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MooRE, a co. in the S. central part of N. C., W. of Cape Fear r. Pop. 7,988. Co. t. Carthage. Moorshed Abad, moor-she-da-bād', a large but badly built city of Hindostan, in Bengal, of which, previously to the British conquest, it was the capital. It stands on one of the arms of the Ganges, 115 m. N. of Calcutta. Pop. estimated at 165,000. (B.) MooR-zook', a walled t. of N. Africa, the cap. of Fezzan. Lat. 25° 54 N., Lon. about 14° 30' E. Moose-HEAD LAKE, the principal source of the Kennebeck r., in Maine, and the largest lake in the state, situated between the counties of Somerset and Piscataquis. Its form is very irregular. The length is above 35 m.; the breadth varies from about 2 m. to 6 or 7 m. MoRAvA, mo-rá-và, (Morawa,) a r. in the N. part of European Turkey, which falls into the Danube. Mo-RA/-v1-3 (Ger. Mähren, mas-ren), an important prov. of the Austrian empire, between 48° 40' and 50° 25' N. Lat., and 15° 10' and about 19° E. Lon. Length, near 180 m.; greatest breadth, above 100 m. Area estimated at 10,240 sq. m. Pop. 2,143,052. (M.) Brünn is the capital.—Adj. and inhab. Novo MoRAY, pronounced, and often written, MUR/-RAY. (See Elgin.) MoRAY FRITH (Anc. AEstuarium Vararis), a bay on the E. coast of Scotland, between Ross-shire and Elginshire. Morbihan, moro-be-àN', a dep, in the W. of France, N. of, and bordering on the Bay of Biscay. Pop. 449,743. Capital, Vannes. Mo-RE!-A," THE, (Anc. Peloponne'sus,) a peninsula forming the S. extremity of continental Greece. Its length is near 160 m. ; its breadth about 100 m. Area estimated at 8,800 sq. m. In shape, it is supposed to resemble a mulberry leaf. The name Morea was given to this peninsula by the Italians, from the quantity of mulberries (in their language “more”) which it produces. (P. C.)—Adj. and inhab. MosRE-ot'. Mons-GAN, a co. in the N. E. part of Va., bordering on the Potomac. Pop. 4,253. Co. t. Bath. MoRGAN, a co. in the N. E. central part of Ga., bordering on the Oconee. Pop. 9,121. Co. t. Madison. MoRGAN, a co. in the N. part of Ala., S. of, and bordering on the Tennessee r. Pop. 9,841. Co. t. Somerville. MoRGAN, a co. in the N. N. E. part of Tenn., a little N. of the Tennessee r. Pop. 2,660. Co. t. Montgomery. MoRGAN, a co. in the E. part of Ky., intersected by the Licking r. Pop. 4,603. Co. t. West Liberty. MoRGAN, a co. in the S. E. part of Ohio, intersected by the Muskingum. Pop. 20,852. Co. t. McConnelsville. MoRGAN, a co. in the S.W. central part of Ind., intersected by the White r. Pop. 10,741. Co. t. Martinsville.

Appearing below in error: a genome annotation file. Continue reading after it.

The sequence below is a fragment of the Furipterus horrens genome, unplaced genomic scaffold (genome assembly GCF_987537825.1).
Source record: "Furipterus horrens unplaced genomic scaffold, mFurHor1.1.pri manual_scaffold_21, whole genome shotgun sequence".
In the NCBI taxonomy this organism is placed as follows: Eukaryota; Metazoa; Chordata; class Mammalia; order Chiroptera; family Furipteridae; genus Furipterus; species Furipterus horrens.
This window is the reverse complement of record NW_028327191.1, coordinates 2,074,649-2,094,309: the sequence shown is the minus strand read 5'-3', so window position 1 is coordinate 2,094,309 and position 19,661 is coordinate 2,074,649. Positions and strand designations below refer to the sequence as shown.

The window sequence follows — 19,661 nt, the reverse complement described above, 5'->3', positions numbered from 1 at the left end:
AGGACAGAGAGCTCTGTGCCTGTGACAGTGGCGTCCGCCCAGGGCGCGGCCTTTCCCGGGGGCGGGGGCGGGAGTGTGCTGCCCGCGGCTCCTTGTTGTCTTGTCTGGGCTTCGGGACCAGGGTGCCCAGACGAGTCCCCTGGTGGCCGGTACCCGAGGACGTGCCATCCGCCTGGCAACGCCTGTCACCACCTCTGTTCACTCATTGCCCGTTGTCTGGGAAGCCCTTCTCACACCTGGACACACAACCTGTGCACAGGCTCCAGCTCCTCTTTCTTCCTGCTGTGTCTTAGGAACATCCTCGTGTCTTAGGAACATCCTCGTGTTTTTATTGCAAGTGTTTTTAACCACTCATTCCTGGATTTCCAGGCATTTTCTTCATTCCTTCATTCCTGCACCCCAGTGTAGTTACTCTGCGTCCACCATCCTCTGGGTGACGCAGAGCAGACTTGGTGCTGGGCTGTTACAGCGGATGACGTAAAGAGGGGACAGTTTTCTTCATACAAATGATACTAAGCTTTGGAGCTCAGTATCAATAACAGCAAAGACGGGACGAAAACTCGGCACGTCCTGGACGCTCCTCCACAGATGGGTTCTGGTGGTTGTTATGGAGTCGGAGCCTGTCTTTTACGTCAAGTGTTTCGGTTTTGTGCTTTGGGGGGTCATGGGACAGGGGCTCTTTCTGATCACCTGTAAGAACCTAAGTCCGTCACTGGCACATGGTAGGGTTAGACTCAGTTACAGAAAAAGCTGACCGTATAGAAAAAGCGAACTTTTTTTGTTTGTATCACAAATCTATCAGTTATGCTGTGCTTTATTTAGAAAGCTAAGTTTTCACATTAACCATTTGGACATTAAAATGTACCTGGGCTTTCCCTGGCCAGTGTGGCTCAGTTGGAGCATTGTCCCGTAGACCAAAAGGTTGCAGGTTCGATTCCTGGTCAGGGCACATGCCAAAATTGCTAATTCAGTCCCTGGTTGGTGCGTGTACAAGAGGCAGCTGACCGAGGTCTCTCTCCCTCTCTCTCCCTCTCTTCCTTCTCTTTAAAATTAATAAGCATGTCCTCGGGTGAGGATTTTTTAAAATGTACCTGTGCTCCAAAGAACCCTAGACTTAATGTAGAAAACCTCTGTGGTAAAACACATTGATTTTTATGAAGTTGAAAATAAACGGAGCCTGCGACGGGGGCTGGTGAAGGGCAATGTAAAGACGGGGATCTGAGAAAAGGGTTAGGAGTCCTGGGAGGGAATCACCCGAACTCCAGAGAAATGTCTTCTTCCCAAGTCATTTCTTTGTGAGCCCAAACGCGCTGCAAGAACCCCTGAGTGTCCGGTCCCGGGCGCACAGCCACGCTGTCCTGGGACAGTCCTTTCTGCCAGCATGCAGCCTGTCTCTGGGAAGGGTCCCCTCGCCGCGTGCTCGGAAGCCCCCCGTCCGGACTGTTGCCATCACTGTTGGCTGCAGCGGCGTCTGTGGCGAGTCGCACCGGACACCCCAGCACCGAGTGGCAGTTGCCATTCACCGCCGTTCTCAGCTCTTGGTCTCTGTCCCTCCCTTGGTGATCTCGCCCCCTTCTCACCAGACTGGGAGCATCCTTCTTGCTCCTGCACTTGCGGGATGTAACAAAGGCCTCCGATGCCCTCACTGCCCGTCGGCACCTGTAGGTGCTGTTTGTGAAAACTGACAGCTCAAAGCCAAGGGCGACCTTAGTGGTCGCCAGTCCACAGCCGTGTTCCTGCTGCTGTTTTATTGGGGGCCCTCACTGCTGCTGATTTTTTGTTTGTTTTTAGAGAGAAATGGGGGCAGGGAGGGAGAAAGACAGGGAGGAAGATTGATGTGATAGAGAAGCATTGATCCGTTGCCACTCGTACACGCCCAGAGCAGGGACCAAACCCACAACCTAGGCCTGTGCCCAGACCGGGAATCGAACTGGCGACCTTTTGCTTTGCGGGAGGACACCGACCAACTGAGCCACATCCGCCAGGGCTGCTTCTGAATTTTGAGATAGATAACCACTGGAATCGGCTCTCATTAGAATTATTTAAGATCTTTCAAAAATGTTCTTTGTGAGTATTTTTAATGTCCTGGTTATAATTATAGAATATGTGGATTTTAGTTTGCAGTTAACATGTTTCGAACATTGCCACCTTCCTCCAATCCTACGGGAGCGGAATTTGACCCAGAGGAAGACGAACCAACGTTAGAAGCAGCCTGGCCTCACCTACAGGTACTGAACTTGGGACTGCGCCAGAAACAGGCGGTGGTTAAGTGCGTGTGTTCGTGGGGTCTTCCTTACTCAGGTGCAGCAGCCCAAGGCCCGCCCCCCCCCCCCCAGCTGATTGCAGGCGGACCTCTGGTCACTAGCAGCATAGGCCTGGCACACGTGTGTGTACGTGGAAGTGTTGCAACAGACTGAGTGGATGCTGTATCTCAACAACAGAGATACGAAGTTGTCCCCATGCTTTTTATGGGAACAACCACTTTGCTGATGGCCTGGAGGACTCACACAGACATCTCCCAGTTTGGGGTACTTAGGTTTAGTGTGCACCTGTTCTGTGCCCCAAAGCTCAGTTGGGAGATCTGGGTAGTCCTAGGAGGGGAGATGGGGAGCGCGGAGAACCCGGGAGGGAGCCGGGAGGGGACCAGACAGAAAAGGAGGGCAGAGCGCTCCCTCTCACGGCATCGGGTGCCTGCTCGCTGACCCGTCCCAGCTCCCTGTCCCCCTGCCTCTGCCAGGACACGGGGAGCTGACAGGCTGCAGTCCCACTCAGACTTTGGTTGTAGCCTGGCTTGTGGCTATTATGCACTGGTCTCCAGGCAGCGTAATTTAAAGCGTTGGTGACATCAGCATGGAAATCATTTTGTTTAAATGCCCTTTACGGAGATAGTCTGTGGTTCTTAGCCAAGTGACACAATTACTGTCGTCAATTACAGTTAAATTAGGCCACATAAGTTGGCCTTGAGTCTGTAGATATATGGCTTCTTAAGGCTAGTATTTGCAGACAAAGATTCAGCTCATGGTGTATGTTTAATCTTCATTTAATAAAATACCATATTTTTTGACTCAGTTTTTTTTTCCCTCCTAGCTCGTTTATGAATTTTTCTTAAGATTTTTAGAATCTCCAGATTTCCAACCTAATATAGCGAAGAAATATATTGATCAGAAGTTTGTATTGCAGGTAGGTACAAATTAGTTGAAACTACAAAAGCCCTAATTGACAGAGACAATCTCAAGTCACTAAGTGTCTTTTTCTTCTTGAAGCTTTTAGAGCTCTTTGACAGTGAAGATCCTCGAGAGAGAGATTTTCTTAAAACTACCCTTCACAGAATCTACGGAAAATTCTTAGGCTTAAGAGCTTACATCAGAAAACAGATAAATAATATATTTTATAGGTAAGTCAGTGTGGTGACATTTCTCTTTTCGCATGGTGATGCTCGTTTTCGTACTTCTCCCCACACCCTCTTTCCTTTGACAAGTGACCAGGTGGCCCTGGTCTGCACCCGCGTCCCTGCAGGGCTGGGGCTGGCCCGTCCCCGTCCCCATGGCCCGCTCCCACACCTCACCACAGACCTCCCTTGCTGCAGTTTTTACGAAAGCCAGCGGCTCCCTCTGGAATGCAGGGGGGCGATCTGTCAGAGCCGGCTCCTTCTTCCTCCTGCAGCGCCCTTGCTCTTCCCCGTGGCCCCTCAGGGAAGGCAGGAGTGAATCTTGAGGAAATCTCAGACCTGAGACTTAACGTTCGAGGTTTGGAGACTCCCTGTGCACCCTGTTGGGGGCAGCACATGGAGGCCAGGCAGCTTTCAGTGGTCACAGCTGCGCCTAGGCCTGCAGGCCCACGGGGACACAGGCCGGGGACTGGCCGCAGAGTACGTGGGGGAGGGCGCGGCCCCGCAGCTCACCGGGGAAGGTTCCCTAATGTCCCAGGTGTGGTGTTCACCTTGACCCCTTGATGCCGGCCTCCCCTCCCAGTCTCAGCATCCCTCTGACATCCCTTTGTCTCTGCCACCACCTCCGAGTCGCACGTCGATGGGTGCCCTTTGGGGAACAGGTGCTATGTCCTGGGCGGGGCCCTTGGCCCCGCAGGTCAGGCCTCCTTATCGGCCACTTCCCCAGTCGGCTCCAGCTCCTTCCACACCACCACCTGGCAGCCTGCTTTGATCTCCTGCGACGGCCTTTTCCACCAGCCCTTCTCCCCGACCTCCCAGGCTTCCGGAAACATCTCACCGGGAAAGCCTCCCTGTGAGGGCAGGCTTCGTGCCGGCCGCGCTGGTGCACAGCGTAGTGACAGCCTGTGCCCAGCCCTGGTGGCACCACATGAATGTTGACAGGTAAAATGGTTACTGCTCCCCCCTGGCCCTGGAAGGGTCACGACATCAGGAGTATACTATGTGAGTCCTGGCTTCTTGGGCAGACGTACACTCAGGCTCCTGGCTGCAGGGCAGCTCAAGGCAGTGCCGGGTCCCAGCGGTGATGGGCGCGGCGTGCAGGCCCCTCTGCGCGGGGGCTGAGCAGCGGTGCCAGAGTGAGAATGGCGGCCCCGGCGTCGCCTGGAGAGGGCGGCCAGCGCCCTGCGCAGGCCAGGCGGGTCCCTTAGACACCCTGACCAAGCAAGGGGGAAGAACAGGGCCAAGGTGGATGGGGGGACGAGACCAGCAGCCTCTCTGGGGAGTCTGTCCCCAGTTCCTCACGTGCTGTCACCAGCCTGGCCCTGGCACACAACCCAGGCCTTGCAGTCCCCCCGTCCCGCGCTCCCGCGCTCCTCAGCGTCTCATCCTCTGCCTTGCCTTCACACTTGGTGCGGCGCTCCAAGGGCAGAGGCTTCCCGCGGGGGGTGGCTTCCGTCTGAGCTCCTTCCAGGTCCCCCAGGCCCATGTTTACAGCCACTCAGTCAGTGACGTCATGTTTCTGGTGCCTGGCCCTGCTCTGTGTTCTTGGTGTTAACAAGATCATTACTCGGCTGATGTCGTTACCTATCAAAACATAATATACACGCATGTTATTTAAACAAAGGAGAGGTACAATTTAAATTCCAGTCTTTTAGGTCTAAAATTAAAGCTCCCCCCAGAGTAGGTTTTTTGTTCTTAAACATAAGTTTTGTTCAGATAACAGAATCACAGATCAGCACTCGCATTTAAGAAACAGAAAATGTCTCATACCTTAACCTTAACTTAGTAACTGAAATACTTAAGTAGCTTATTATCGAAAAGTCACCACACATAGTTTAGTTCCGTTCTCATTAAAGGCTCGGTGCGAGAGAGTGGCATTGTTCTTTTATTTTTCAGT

* “Slow sinks, more lovely ere his race be run, Along MoREA's hills the setting sun."—Bynon.

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MoRaan, a co. in the W. part of Ill., E. of, and bordering on the Illinois r. Pop. 19,549. Co. t. Jacksonville.

MoRGAN, a co, near the centre of Mo., bordering on the Osage r. Pop. 4,407. Co. t. Versailles.

MoRLAix, motto-lo', a seaport and manufacturing t. of France, in the dep. of Finistère: it was the birth-place of General Moreau. Lat. 48° 35' N., Lon. 3° 52' W. Pop. 7,800. (M.)

Mo-Roc'-co, EMPIRE of, (called by the natives Moghrib ul Acsa, mo'grib ool ak'-så, i.e. the “farthest west:" the Mauritania Tingitalna of the ancient Romans,) is situated in the N. W. of Africa, between the 28th and 36th degrees of N. Lat. and the 1st and 12th of W. Lon.; bounded on the N. by the Mediterranean and Strait of Gibraltar, E. by Algiers, S. by the Sahara, and W. and N. W. by the Atlantic. Length, from N. E. to S. W., above 700 m.; greatest breadth, perhaps 300 m. Area estimated at 175,000 sq. m. Pop. 6,000,000. (B.) The climate of Morocco is not so hot as might be expected from its position, a circumstance which is chiefly owing to the alternation of sea and land breezes, and to the influence of the various mountain ranges by which this country is intersected. The thermometer rarely rises, in the hottest places, so high as 90°; and along the sea, it seldom, if ever, falls below 39° or 40°. The seasons are divided into wet and dry. The wet season corresponds with our winter, and usually continues, with slight interruptions, from October to March. During the dry season or summer, showers are of rare occurrence. The fruits of this country, and the vegetable productions generally, are, with slight exceptions, like those of Southern Europe. The prevailing religion of Morocco is Mahometanism. Among all the followers of the prophet, the Moors are said to be most bigoted. The government is an absolute despotism, the sultan being the head of both church and state, and having unlimited power over the property and lives of his subjects.Adj. MooR/-ish and MoREsque, mo-resk'; inhab. MooR and Mo'GHREB-IN (Arab. Möl-ghrā-bee"; in the plural, Moo-ghar'-bá'.—See Int. XVI., Obs. 4).